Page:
When contacting us by e-mail, correspondents are asked to include their name and full postal address and, when providing information, to quote exact book and magazine sources. The word ‘chess’ needs to appear in the subject-line or in the message itself.
|First column||<< previous||Archives ||next >>||Current column|
This picture appeared on page 52 of the March 1924 American Chess Bulletin with the caption ‘Capablanca’s Bungalow Near Havana’.
C.N.s 1960 and 2035 (see pages 206-209 of Kings, Commoners and Knaves) presented a range of opinions on what constitutes a combination and, in particular, on whether a sacrifice is mandatory. In the present item we approach the issue from another direction: when was ‘combination’ first used as a chess term, and in which language?
As regards English, the Oxford English Dictionary (which has the definition ‘an ingenious sequence of moves in chess’) offers as its earliest citation ‘Mr Blackburne is not apt to lag when the opportunity for a fine combination presents itself’ on page 469 of The Field, 15 May 1875. However, we would mention that in the London Era, 1858 J. Löwenthal wrote as follows concerning 21 Rf3 in Morphy v Baucher, Paris, 1858:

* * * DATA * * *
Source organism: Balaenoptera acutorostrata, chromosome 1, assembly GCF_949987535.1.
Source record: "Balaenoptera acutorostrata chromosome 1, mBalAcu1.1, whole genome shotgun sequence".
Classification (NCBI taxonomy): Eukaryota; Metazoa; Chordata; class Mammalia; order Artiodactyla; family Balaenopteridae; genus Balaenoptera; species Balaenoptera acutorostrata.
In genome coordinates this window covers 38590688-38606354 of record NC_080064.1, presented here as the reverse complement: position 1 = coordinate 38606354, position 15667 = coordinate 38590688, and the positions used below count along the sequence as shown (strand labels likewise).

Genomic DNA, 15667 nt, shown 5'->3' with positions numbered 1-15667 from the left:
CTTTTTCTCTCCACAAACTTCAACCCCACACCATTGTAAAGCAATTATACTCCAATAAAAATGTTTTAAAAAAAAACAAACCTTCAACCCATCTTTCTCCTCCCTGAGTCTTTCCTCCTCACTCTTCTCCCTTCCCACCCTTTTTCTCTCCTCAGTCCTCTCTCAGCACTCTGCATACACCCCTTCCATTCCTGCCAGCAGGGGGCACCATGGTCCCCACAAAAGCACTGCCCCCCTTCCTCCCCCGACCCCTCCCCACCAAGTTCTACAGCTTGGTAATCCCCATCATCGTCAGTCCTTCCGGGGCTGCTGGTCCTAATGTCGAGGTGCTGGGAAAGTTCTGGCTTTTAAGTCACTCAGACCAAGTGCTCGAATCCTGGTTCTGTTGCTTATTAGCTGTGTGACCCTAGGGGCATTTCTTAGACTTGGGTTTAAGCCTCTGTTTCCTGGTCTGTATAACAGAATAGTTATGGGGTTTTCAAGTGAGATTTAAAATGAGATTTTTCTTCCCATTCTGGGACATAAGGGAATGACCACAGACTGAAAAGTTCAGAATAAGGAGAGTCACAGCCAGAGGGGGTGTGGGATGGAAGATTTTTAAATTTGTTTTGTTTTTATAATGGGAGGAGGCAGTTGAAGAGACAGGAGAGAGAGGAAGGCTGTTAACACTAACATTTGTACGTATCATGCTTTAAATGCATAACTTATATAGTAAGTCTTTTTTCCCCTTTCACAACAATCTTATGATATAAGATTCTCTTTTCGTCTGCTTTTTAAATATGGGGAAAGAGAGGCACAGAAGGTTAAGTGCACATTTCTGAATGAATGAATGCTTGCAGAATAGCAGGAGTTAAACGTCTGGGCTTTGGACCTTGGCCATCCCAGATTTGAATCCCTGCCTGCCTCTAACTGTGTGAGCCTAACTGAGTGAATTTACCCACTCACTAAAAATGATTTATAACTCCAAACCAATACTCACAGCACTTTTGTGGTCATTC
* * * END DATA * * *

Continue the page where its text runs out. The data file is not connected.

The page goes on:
‘The commencement of a brilliant combination, worthy of the immortal Labourdonnais, with board and men before him, and marvellous when we consider that Mr Morphy was playing blindfolded, and conducting at the same time seven other difficult games.’
Information on the exact issue and page number of Era would be appreciated, since we have only a reprint of the column in an 1858 US newspaper.
‘Combination’ was also used by Löwenthal when annotating the Morphy v Baucher game on page 185 of his book Morphy’s Games of Chess (London, 1860), but how much further back can the term be traced, in any language?
Some more information can, at last, be provided on Chess & Draughts Made Easy by J. Bishop, a book from the mid-nineteenth century which we possess but have never seen mentioned in any chess catalogue or bibliography (see page 366 of A Chess Omnibus and page 269 of Chess Facts and Fables).
Michael Clapham (Ipswich, England) reports that he has recently inspected a copy of the Bishop work at the British Library in London:
‘The book is undated, but the British Library dates it as circa 1855. It is a delightful little work bound in blue cloth-covered boards, blind-stamped and with the title on the front cover in gilt. All edges are gilt and the book has lemon glazed endpapers.